Johnson & Johnson beat first-quarter expectations, as growth in the health care giant's home market helped counter another revenue hit overseas from a strong dollar.
The health care giant booked a $68 million loss on a one-time charge in the quarter, and revenue grew more than 5% to $24.75 billion, which was better than anticipated.
Adjusted earnings totaled $2.68 per share, topping Wall Street projections for per-share earnings of $2.50, according to a survey by FactSet.
Johnson & Johnson sells prescription drugs and medical devices. It is splitting off its consumer health business, which includes well-known products like BandAids. The company expects to complete the separation this year.
Sales in the U.S. grew nearly 10% to $12.52 billion in the quarter, while international sales climbed nearly 2%.
A strong U.S. dollar can affect sales for companies that do a lot of international business. They have to convert those sales into dollars when they report earnings. The stronger dollar decreases the value of those sales. It also gives foreign products a price edge in the United States.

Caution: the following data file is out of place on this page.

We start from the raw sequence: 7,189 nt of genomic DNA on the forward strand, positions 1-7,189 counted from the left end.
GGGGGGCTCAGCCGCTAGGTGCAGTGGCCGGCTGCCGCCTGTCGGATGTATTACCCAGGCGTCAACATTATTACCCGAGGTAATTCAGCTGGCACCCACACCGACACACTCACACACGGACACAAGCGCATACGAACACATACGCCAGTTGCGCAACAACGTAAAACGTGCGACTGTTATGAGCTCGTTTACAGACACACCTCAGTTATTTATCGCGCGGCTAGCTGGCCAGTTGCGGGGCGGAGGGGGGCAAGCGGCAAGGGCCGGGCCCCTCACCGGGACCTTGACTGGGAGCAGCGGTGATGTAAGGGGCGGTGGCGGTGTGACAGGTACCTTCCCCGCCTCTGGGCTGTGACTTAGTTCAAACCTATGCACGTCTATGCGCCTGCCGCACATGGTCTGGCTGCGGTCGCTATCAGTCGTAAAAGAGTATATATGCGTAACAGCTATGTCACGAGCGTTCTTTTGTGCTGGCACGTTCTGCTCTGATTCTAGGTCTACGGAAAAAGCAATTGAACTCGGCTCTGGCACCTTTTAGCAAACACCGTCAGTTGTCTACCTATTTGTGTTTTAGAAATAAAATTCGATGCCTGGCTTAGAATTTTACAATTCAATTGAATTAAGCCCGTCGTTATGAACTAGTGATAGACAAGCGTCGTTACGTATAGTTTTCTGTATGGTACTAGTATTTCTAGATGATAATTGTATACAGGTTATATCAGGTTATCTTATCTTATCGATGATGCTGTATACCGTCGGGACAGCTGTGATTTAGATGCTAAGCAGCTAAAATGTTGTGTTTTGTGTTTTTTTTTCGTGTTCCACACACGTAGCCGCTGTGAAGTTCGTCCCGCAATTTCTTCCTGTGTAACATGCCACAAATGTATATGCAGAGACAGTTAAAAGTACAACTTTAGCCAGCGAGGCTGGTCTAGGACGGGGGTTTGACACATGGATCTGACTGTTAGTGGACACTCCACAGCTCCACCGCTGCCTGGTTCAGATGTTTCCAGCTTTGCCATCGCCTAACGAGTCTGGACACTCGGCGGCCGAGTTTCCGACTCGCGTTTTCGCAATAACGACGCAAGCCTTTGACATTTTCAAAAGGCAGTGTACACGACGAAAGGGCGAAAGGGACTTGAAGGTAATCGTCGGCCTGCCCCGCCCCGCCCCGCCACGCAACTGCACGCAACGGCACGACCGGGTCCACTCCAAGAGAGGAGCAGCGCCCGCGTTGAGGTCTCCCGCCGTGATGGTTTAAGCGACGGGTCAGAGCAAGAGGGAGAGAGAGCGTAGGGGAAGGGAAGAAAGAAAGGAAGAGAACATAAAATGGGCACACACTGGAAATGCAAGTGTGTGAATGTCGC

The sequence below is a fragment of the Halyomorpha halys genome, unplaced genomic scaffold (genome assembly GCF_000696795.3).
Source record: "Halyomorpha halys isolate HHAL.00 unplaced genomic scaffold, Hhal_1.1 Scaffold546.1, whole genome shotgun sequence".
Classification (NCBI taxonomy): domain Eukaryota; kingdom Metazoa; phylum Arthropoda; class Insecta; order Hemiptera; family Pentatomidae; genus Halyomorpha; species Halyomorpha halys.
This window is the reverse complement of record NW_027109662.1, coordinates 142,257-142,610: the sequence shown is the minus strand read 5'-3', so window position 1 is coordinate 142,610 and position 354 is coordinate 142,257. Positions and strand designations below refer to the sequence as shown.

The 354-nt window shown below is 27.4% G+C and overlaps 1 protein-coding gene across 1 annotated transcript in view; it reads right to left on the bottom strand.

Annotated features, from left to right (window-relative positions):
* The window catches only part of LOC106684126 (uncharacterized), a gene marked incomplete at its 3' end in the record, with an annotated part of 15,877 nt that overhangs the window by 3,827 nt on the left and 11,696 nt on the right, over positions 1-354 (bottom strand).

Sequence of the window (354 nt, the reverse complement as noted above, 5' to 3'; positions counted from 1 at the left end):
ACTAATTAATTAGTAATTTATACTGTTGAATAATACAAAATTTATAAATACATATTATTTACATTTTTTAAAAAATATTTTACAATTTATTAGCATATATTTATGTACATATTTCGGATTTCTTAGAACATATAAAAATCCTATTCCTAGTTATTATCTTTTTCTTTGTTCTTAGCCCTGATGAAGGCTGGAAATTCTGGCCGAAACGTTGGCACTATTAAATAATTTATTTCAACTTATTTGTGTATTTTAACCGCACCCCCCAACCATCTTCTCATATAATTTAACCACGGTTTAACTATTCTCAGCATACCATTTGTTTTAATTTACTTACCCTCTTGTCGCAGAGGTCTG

J&J brings in nearly half of its revenue from outside the United States.
J&J board OK'd a 5% increase in the company's quarterly dividend. That bumps the amount up to $1.19 per share from $1.13 per share.
The New Brunswick, New Jersey, company on Tuesday also boosted the lower end of its forecasted range for 2023 by a dime. It now expects adjusted earnings of between $10.50 and $10.60 per share.
Analysts expect earnings of $10.51 per share this year.
Shares climbed in early morning trading.